I think things will change a good deal because we’re going through an uncertain time where fear has been evoked with people saying, “We need to close the dispensaries right now if we want any chance of getting our dispensary open after legalization”, and that really concerns me because I see a good deal of people who would, all of a sudden, need to begin trying to find a street trader again to obtain their medicine.

Especially if you need something other than dried flower- if “your man ” doesn’t understand how to make it, you’re in distress.

I believe it’s dangerous when we enact laws that force people to begin making their medicine for themselves, especially in regards to concentrates.

It’s best left to the people who understand what they’do as a sick person shouldn’t need to figure it out for themselves!

Will The Medicinal Cannabis Dispensary combine the legal system?

We won’t be closing our doors with the hope that somebody will someday give us a permit to do what we’ve been doing all along these past 10 years. The evidence is in and when Justice Phelan stated “ dispensaries are accessibility for patients’ heart ” and we heard that loud and clear.

The medical profession and Health Canada really want nothing to do with this product and are happy to turn patient needs over to Stock Brokers and Sales Executives.  

We might pursue a place that will fit within the parameters of the recreational licensing system, but our present medicinal dispensaries will stay doing what they do, in the locations that they are, to keep on serving our community.

The fight though is still far from over and there are a whole lot of things happening with legalization which are kind of debatable.

I believe that the next major battle is figuring out how to control the edibles market because, under present regulations, they have essentially said that edibles are simply not allowed- unless you learn how to make your own brownies.

We also serve a very large group of people who simply don’t have the skills to make a batch of brownies or can even manage a batch of brownies for that matter.

Lots of our customers are in situations with their housing where they need to line up every night and need to have their bags checked, and they are not permitted to come in with drugs or food, which forces them into situations where they need to buy and consume their medicine daily.

That may make things expensive for people because they can’t get a bargain on things in a larger quantity simply because they can’t afford to buy it or lose that much all at once if it gets confiscated.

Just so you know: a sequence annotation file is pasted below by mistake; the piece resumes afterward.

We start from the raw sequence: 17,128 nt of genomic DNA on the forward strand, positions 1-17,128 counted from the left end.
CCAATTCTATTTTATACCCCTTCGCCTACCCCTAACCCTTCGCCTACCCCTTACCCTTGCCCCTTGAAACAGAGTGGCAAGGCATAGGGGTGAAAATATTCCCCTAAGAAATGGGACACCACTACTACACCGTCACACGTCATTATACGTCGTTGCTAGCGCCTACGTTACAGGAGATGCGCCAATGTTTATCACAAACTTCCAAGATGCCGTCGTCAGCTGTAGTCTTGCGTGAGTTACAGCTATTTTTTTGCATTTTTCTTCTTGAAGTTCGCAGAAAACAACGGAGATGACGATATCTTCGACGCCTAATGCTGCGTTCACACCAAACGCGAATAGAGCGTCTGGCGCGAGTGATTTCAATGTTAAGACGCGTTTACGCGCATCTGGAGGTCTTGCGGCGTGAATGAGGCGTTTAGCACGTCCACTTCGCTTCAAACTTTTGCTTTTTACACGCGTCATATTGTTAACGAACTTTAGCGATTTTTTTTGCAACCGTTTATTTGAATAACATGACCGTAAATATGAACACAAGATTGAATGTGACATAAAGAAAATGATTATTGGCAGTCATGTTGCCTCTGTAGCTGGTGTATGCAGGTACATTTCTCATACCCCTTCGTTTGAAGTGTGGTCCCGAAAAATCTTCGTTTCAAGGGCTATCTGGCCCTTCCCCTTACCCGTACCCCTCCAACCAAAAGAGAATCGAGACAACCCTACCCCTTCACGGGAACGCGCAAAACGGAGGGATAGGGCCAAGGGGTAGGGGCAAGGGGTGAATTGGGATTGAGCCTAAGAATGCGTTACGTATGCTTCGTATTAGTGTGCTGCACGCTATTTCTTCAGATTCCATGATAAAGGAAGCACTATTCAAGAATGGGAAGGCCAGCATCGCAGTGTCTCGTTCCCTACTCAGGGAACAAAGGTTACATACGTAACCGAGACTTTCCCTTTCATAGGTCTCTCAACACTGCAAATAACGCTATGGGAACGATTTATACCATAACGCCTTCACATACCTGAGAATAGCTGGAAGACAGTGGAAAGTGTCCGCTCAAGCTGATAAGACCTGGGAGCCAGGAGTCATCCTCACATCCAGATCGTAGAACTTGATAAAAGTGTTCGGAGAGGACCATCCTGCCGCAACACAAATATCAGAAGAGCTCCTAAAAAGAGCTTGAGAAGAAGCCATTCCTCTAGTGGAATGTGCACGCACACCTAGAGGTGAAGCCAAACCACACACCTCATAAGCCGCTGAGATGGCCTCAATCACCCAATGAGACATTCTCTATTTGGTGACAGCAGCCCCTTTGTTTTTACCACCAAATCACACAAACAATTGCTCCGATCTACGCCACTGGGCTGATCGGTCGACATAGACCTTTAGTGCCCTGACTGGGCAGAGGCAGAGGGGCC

So regulation of the edibles marketplace and making those products available to people will be a really major barrier for lawmakers, but as far as the people go, we’ve got it figured out already!

We know what to do with brownies and gummie bears and other edibles- generally, start low and go slow and make sure everybody knows what goods they’re consuming.

You also need to supervise your kids and pets and make certain you maintain your merchandise in a safe place but bear in mind that cannabis is not a dangerous product and you will find a hundred things more dangerous in a home than cannabis will ever be.

Among the other biggest hurdles that I see is in teaching people and sifting through the propaganda and fear that’s going to be fed to everybody in the campaigns brought out by Health Canada and other “worried ” classes.

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The ever-changing menu at the Thurlow location.

How do you feel about the government-run supply of accredited producer-only cannabis?

What I think that will do is push certain people to find a way to do get their cannabis without participate in that system because many people are very skeptical of anything run by the government in general.

Personally, I don’t see the authorities ’s model of taking fresh cannabis plant matter and creating a centralized distribution hub working.

It works for liquor, sure, but that’s because everything’s stable and it’s in a jar.